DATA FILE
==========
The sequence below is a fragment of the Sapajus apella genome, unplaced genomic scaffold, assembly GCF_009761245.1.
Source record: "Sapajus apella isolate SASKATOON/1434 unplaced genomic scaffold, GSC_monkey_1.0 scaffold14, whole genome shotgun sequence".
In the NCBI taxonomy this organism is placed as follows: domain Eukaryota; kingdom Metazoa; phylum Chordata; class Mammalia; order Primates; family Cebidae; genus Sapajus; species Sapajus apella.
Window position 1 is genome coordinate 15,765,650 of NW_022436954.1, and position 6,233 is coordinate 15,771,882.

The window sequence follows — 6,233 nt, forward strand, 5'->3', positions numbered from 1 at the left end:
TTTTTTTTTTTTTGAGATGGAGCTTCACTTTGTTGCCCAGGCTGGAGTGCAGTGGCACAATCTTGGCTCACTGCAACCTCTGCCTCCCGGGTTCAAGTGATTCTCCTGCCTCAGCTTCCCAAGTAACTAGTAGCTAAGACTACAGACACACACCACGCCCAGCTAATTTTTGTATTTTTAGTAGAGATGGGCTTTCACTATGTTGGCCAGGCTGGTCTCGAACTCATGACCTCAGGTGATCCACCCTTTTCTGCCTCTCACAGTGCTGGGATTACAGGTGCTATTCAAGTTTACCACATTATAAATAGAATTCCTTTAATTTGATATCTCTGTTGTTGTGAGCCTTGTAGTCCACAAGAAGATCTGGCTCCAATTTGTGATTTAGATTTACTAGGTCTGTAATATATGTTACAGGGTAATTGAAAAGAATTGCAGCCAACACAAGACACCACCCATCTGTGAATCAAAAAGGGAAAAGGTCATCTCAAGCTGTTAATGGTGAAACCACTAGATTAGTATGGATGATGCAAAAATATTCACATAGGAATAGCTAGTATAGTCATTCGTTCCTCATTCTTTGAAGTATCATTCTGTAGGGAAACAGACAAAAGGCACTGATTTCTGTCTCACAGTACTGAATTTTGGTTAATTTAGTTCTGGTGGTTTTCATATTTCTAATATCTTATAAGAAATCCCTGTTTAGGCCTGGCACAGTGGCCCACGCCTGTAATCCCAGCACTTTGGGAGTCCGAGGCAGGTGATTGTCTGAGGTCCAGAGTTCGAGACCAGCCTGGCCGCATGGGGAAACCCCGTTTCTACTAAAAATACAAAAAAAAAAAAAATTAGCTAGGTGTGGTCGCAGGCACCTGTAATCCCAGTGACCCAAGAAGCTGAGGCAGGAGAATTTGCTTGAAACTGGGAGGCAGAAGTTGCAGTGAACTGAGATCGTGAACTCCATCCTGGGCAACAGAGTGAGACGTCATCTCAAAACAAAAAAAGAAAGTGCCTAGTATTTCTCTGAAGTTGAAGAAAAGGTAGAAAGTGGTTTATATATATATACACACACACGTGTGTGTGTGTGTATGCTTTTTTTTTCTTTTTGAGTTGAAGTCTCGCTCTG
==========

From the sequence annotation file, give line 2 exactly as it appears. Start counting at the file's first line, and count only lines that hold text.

Source record: "Sapajus apella isolate SASKATOON/1434 unplaced genomic scaffold, GSC_monkey_1.0 scaffold14, whole genome shotgun sequence".